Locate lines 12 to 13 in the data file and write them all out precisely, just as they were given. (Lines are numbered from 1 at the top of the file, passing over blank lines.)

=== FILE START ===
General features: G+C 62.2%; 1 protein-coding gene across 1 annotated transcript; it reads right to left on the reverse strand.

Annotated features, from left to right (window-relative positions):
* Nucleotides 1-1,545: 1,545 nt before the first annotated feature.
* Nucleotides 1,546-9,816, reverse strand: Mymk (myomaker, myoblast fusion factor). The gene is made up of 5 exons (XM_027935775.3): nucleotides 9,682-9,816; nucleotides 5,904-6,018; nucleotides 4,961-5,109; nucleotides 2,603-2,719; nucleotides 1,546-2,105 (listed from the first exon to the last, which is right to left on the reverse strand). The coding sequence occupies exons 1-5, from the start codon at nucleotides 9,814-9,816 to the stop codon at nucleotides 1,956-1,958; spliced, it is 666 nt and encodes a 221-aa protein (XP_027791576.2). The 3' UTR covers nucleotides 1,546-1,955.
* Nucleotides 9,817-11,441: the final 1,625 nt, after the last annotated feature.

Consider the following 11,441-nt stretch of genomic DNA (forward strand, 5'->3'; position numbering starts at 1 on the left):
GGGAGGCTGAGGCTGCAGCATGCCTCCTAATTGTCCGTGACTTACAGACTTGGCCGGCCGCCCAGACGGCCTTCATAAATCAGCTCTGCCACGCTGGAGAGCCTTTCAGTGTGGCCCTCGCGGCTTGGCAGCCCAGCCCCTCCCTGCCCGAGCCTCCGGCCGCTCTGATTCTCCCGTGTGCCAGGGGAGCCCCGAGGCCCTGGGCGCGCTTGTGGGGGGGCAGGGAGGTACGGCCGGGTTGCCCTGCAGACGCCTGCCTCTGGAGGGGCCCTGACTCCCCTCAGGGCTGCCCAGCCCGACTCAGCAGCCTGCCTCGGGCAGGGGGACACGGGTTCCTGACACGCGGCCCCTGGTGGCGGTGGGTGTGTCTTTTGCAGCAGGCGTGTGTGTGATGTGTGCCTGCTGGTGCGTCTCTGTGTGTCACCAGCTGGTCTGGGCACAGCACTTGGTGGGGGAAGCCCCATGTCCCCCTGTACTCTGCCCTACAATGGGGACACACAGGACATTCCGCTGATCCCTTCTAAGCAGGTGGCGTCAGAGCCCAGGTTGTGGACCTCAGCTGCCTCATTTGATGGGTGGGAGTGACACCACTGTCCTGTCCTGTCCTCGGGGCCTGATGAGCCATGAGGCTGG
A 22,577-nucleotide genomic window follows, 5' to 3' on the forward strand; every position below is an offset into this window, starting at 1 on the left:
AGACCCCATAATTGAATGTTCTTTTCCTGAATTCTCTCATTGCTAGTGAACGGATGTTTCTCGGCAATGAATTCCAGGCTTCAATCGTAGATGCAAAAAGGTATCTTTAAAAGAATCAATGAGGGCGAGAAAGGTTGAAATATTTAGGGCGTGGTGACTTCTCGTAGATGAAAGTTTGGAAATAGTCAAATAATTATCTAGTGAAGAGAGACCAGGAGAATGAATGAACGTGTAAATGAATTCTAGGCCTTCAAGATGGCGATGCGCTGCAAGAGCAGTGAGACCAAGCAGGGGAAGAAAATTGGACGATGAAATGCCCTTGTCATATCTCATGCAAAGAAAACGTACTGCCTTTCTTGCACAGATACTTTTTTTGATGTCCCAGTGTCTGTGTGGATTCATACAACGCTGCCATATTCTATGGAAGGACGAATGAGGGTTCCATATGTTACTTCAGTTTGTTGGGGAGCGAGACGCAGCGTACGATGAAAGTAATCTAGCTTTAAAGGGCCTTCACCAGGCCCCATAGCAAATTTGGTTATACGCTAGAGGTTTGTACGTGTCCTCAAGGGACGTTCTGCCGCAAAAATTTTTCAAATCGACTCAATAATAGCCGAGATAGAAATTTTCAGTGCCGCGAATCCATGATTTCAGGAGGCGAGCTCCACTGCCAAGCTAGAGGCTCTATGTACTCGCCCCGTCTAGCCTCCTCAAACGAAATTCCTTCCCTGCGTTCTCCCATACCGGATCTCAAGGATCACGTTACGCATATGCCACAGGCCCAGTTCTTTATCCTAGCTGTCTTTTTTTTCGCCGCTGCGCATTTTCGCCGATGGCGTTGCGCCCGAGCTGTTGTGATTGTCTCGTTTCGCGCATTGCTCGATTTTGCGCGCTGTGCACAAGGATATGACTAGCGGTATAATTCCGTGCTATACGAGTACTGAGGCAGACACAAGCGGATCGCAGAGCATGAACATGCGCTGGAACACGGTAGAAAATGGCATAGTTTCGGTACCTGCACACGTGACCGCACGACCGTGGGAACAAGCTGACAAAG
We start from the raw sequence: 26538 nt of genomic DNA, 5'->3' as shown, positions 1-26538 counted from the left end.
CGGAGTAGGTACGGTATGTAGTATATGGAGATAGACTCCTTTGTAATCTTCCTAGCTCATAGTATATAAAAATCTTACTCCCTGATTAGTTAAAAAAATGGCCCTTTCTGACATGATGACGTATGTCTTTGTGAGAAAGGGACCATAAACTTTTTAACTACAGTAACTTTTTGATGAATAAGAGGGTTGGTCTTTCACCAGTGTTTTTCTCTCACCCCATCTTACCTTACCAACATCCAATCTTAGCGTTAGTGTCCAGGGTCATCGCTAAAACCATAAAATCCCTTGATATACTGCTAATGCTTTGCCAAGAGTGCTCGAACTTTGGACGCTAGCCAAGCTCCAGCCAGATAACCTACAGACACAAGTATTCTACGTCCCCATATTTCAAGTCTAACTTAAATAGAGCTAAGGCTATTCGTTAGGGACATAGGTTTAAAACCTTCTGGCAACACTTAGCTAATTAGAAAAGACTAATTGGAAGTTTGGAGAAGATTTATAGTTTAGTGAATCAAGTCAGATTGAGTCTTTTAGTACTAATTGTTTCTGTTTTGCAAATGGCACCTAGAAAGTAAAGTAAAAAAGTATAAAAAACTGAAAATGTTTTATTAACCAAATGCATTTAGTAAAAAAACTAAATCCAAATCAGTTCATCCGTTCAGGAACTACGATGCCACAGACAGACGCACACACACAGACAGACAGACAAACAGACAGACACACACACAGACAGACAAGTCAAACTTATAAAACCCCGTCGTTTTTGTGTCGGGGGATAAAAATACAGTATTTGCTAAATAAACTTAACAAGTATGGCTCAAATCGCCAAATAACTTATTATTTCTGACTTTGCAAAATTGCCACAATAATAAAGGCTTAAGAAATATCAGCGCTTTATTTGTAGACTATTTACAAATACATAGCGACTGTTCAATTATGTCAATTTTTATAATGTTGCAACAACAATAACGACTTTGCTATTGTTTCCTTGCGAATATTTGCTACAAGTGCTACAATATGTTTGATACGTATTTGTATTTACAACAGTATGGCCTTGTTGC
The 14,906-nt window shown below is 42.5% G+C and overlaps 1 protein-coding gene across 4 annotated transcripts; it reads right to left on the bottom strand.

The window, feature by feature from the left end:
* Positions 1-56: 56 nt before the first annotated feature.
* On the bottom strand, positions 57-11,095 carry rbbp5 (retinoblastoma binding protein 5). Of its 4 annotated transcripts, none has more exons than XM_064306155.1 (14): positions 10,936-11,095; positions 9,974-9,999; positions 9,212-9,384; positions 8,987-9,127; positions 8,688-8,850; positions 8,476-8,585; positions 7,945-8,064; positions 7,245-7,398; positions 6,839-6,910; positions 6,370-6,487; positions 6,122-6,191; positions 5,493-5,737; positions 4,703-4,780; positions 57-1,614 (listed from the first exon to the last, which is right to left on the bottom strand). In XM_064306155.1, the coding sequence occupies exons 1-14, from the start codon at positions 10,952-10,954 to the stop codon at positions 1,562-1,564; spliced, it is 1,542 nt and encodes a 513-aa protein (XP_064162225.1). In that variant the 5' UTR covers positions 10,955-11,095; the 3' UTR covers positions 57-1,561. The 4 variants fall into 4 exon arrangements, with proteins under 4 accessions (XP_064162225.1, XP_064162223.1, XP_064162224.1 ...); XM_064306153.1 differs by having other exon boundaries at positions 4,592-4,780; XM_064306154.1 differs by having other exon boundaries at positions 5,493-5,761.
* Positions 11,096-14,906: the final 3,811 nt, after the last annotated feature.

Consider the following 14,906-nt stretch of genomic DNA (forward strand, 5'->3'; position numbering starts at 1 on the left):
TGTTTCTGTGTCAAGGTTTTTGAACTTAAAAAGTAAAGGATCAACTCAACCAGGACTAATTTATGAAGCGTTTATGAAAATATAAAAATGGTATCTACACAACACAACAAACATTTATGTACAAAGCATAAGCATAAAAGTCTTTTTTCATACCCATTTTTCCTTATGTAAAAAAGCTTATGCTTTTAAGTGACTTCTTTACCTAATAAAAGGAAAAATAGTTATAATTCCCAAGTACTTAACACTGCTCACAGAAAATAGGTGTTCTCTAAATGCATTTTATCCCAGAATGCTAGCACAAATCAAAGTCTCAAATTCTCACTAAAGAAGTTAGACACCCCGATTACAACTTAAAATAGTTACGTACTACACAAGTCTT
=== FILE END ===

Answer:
The 14,906-nt window shown below is 42.5% G+C and overlaps 1 protein-coding gene across 4 annotated transcripts; it reads right to left on the bottom strand.

The window, feature by feature from the left end: